Wylie Dufresne might have put the Lower East Side on Manhattan’s fine-dining map, but he’s not the only high-flying chef stirring Clinton Street’s pots. (You’d be forgiven for thinking so—his protracted move across the street has been scrutinized more closely than Paris Hilton’s pre-Fox “acting” debut.) Just beyond the white-hot spotlight trained on Dufresne at WD-50, another ambitious kitchen has undergone a transformation so discreet, only the freshly posted menu and a renewed, intensifying buzz give it away.
From the festively lit outside (and, except for some recently hung black-and-white photographs, from the inside, too), Alias looks just like it did when it opened nearly two years ago. It’s the food that’s gotten a major face-lift, courtesy of new chef Anthony Rose, who used to work at Washington Park and has clearly internalized that restaurant’s seasonal-food philosophy. Rose tweaks the menu nightly, highlighting Greenmarket produce (especially squash, these days) and paying homage to his purveyors in menu descriptions and 4H-Club-worthy photographs.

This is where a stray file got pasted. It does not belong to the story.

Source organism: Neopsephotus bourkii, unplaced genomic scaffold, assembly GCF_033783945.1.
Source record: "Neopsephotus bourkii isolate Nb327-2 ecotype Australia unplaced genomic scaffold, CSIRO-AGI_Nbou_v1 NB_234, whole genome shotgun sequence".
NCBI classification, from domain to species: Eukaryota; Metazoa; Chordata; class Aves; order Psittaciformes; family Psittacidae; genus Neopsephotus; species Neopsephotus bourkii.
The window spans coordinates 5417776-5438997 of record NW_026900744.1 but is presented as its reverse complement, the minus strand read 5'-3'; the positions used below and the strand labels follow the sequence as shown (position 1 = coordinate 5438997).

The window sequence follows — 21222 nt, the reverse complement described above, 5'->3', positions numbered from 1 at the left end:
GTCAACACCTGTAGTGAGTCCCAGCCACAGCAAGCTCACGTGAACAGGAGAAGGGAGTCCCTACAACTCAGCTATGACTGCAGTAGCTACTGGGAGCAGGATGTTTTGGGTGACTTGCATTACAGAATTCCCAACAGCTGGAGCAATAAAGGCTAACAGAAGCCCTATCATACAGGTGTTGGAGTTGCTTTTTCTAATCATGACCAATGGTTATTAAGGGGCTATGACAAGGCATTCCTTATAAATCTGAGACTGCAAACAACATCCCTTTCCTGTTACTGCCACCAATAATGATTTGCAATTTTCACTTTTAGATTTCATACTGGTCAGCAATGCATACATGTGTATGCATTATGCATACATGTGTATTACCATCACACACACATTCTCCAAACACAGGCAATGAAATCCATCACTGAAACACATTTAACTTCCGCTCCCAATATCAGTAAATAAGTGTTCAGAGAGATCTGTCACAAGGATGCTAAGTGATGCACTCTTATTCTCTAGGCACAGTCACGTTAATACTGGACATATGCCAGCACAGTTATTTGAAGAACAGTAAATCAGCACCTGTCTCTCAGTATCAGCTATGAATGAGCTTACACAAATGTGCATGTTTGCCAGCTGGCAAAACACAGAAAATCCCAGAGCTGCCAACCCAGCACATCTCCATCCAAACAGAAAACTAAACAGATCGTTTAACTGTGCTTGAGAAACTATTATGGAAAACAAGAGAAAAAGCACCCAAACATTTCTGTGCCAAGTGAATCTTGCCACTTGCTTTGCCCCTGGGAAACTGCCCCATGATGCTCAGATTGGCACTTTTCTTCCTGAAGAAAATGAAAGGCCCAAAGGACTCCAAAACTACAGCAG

California cuisine on Clinton Street sounds hokey, but it works—especially when it’s as tasty as Rose’s. Creamy oil-dappled hummus and great crusty bread get things off to a good start, as do well-crafted cocktails and aperitifs supervised, like the appealing wine list, by fellow Washington Park alum Warren Fraser. Menus aren’t often fun to read, but Alias’s is—short, eclectic, and packed with announcements for upcoming wine dinners and seasonal specials (Hanukkah latkes, Christmas ham, and a vegetable-of-the-day spotlight).